Peach Pie with Heath Bar Crumb Topping Recipe - Skillful Cook
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Peach Pie with Heath Bar Crumb Topping

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Confession: I don't make pies. But Ken does.

I'm jumping with joy to have Ken Haedrich, one of America's most well-respected pie experts, sharing a pie recipe, on this very day, on this very blog. <—- SERIOUS.

Ken Haedrich

Ken Haedrich is the author of Pie, which was voted one of Cooking Light's 7 best baking cookbooks of the last 25 years. Say what? Wait, there's more. If you want to see the bazillions of other pie-related cookbooks and magazines he's authored or contributed to, check it out here.

Ken has also recently launched The Pie Academy - an “online community dedicated to the idea that anyone can learn to make great pies from scratch.” Ken, you're heroic.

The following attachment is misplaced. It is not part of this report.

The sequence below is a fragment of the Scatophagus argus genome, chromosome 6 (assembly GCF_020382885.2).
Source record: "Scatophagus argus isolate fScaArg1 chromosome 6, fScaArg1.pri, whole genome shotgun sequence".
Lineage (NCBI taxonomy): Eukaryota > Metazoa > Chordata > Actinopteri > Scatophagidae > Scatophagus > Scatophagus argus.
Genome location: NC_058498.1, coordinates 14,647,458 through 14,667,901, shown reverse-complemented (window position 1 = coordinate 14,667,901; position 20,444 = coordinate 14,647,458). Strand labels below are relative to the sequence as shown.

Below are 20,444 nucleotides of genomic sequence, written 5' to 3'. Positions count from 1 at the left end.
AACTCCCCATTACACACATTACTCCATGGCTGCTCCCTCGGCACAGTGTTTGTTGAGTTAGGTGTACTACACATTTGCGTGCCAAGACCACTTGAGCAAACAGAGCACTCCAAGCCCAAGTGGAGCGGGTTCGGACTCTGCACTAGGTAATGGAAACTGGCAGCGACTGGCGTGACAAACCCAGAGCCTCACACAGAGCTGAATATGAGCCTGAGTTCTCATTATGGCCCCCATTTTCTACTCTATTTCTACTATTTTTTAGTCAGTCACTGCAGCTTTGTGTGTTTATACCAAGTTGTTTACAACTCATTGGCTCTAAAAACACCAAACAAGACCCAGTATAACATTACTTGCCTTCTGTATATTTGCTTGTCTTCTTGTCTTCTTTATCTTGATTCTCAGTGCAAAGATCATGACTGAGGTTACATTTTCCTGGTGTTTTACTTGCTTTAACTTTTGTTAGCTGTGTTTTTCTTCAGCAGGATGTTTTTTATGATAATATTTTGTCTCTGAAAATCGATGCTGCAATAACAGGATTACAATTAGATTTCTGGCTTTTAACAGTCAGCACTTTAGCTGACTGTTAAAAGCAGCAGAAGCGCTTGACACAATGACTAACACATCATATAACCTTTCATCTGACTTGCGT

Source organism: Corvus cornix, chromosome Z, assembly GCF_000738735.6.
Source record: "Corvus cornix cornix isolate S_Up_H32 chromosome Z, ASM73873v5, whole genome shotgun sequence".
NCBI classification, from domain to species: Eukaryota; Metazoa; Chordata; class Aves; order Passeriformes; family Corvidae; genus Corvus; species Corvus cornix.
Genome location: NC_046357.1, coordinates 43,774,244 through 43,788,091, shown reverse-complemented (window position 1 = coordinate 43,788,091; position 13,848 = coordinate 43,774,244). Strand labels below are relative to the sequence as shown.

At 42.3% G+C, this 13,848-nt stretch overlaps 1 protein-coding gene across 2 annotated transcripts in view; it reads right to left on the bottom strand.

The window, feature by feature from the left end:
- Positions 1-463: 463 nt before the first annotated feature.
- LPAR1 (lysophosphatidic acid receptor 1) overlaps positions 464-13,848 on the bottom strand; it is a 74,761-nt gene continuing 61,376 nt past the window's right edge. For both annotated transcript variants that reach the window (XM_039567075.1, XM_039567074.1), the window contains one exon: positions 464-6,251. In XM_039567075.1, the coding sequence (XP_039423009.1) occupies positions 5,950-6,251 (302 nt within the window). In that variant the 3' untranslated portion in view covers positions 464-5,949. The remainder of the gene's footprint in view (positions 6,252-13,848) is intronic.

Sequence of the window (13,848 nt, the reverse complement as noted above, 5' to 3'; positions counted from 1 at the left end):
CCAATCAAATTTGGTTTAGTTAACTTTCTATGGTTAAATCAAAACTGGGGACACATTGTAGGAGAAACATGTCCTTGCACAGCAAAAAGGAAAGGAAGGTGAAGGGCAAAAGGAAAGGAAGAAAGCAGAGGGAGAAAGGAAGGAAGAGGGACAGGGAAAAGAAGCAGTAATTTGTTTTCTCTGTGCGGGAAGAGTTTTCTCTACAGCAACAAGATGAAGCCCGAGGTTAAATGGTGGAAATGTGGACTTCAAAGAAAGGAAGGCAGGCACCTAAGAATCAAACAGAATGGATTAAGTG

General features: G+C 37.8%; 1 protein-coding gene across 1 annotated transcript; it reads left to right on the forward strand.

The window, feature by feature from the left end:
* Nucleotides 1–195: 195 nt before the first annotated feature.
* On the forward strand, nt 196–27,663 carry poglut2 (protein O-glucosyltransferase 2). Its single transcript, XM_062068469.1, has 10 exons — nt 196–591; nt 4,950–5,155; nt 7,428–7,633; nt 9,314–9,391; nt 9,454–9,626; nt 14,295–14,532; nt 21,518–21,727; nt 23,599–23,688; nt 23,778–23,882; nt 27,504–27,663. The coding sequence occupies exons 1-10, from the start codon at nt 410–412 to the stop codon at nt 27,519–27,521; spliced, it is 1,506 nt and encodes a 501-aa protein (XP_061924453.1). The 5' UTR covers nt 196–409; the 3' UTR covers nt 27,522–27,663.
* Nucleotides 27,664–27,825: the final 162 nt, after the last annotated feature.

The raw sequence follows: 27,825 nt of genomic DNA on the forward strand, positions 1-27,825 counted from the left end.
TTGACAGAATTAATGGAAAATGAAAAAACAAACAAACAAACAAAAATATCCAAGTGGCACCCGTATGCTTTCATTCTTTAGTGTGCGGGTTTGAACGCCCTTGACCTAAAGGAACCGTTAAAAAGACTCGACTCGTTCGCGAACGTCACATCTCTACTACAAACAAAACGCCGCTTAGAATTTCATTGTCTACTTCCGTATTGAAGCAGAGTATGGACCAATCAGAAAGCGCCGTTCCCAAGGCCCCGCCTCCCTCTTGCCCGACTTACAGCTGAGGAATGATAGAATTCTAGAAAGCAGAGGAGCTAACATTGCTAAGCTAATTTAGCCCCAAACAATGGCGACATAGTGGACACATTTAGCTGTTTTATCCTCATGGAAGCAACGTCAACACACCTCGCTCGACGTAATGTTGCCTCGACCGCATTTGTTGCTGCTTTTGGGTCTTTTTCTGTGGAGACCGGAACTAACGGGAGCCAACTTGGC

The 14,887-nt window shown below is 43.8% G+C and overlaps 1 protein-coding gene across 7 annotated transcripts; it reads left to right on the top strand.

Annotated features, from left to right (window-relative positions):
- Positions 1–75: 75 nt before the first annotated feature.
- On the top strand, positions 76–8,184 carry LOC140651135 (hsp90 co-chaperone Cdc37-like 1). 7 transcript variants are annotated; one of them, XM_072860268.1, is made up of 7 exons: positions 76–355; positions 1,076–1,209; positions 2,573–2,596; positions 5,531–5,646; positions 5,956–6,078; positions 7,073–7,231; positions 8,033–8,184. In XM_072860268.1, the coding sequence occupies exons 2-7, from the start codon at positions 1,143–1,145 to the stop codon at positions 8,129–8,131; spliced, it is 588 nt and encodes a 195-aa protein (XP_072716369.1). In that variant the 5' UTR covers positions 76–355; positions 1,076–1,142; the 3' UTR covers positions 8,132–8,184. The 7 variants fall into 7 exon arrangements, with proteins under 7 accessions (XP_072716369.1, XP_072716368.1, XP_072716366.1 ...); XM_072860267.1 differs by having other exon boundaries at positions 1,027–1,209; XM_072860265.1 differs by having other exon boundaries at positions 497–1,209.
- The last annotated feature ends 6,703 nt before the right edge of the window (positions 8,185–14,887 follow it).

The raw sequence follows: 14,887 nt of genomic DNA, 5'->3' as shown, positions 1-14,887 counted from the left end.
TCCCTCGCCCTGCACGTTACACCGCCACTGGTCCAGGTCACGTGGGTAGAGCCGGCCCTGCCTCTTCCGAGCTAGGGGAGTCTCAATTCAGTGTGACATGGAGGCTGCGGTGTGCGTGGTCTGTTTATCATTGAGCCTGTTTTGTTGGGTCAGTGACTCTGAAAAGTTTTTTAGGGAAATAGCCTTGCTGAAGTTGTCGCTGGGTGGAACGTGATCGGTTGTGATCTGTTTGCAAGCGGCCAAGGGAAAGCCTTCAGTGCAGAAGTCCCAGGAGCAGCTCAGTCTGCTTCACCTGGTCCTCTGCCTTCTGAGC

Listen up, pie lovers. Ken will show you where it's at (hint: crumb topping).

Peaches in a pie crust.

“An apple is an excellent thing - until you have tried a peach.” - George du Maurier

No disrespect to our esteemed French-born author, but I might have put it this way: A peach is an excellent thing - until you have tried a fresh peach pie.

Then again, you’d expect that sort of opinion from someone who has spent the better part of his food career writing about his love affair with pie, a passion I inherited from my father. Dad’s weekend fruit pies were amazing - tender-flaky, exquisitely-filled affairs whose memory still makes me weak in the knees. And this from a fellow whose pie education went no further than the back of a Crisco can.

Dad’s specialty was apple, but he would have approved of this peach pie. He was a stickler for good fruit because he knew that second rate produce yielded a second rate pie. Why go to the trouble, he would ask. Why indeed?

Peaches in a glass bowl.

These peaches are from up the road a piece, in my adoptive state of South Carolina. We’re proud of our peaches here: they’re sweet, fat, and juicy this time of year. Yours should be, too. Other than a little sugar, thickener, and lemon juice, that’s about all there is to the filling. Dad used to say that the fruit should speak for itself.